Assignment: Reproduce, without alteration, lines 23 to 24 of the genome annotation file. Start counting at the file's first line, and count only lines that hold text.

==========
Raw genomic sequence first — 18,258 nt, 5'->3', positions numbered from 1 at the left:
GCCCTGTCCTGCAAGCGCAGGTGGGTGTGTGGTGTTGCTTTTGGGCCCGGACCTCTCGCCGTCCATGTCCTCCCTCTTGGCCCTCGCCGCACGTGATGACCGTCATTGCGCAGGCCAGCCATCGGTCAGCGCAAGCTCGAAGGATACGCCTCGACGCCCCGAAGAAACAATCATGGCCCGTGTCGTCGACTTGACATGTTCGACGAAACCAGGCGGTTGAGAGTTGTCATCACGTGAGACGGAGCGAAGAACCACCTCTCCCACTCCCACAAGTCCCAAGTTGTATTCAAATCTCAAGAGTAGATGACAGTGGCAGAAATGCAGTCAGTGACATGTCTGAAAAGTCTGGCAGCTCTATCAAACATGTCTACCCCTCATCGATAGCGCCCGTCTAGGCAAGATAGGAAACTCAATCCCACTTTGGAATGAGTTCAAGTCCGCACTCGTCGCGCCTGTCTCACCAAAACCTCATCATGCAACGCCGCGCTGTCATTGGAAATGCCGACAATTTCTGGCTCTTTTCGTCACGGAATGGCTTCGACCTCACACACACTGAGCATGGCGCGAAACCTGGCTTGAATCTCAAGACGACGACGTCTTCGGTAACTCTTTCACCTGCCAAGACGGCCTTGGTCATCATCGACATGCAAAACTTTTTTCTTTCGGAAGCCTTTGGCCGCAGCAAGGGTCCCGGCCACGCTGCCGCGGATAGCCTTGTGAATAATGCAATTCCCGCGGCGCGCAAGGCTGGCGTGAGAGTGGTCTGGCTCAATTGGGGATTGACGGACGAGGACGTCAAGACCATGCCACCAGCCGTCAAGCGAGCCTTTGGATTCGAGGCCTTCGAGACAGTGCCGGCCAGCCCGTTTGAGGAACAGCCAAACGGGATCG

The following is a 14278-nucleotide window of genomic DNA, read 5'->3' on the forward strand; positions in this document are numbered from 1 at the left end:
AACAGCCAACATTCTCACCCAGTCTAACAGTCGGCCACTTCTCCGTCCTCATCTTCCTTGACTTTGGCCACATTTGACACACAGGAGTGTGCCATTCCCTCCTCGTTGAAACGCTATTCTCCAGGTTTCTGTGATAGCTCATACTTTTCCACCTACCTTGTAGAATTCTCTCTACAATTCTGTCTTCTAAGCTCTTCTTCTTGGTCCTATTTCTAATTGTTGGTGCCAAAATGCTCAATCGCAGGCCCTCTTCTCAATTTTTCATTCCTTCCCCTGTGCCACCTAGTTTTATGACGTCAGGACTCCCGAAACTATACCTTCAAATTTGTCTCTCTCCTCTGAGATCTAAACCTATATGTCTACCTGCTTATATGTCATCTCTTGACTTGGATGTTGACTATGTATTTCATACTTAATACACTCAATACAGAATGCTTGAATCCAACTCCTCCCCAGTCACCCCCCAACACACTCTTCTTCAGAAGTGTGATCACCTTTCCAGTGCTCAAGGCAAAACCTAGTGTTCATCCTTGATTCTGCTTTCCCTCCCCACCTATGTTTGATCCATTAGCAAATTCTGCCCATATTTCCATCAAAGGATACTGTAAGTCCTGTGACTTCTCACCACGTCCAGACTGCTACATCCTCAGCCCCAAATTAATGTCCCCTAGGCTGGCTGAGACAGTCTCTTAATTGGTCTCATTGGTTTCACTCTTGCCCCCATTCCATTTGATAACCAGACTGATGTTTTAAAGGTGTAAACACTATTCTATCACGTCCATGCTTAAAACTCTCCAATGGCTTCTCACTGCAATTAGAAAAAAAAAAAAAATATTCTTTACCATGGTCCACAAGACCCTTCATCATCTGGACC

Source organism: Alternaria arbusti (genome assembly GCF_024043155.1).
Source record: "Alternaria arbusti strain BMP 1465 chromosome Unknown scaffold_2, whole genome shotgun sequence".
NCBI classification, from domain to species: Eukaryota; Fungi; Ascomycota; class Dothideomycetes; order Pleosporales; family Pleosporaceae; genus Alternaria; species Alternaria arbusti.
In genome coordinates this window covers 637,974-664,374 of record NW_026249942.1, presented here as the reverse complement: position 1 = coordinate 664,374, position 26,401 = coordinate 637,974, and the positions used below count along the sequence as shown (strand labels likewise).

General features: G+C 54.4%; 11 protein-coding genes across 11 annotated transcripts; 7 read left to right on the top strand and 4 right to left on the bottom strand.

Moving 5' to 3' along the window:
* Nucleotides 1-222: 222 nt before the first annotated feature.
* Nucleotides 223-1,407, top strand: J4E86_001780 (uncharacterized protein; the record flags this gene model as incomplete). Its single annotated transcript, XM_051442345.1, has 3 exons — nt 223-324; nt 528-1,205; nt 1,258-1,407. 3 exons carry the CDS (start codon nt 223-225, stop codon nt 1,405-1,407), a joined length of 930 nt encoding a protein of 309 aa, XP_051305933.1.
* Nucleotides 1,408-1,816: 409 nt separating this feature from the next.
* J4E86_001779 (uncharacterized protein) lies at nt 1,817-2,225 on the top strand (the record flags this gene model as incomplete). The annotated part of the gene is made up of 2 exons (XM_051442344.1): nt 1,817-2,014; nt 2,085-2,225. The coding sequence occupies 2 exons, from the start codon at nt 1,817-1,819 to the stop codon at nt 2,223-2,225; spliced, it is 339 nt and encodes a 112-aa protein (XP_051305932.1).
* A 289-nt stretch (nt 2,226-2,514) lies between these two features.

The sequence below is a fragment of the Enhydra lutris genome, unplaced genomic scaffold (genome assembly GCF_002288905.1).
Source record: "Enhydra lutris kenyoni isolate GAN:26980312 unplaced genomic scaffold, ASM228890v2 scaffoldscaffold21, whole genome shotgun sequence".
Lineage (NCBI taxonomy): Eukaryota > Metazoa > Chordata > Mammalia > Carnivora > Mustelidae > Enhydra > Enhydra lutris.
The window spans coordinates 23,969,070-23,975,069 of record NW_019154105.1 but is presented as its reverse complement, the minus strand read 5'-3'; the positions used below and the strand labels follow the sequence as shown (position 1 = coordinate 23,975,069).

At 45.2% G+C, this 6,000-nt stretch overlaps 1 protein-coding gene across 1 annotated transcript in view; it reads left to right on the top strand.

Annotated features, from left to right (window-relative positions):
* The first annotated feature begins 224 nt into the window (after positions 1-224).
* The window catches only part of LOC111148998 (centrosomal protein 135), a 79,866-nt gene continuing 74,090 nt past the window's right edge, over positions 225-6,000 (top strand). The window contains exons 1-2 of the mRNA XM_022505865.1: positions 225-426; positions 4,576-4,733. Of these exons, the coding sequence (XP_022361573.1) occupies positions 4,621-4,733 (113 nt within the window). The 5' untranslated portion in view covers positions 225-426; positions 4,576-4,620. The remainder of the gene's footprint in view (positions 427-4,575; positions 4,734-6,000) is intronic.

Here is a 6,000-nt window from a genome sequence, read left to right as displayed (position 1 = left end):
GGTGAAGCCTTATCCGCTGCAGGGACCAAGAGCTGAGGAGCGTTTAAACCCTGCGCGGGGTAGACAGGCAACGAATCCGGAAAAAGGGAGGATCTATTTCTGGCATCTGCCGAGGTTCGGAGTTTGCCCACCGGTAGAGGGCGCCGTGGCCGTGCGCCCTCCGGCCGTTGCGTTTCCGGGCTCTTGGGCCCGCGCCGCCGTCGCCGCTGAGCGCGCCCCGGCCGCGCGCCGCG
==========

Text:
* The window catches only part of LOC111148998 (centrosomal protein 135), a 79,866-nt gene continuing 74,090 nt past the window's right edge, over positions 225-6,000 (top strand). The window contains exons 1-2 of the mRNA XM_022505865.1: positions 225-426; positions 4,576-4,733. Of these exons, the coding sequence (XP_022361573.1) occupies positions 4,621-4,733 (113 nt within the window). The 5' untranslated portion in view covers positions 225-426; positions 4,576-4,620. The remainder of the gene's footprint in view (positions 427-4,575; positions 4,734-6,000) is intronic.

Here is a 6,000-nt window from a genome sequence, read left to right as displayed (position 1 = left end):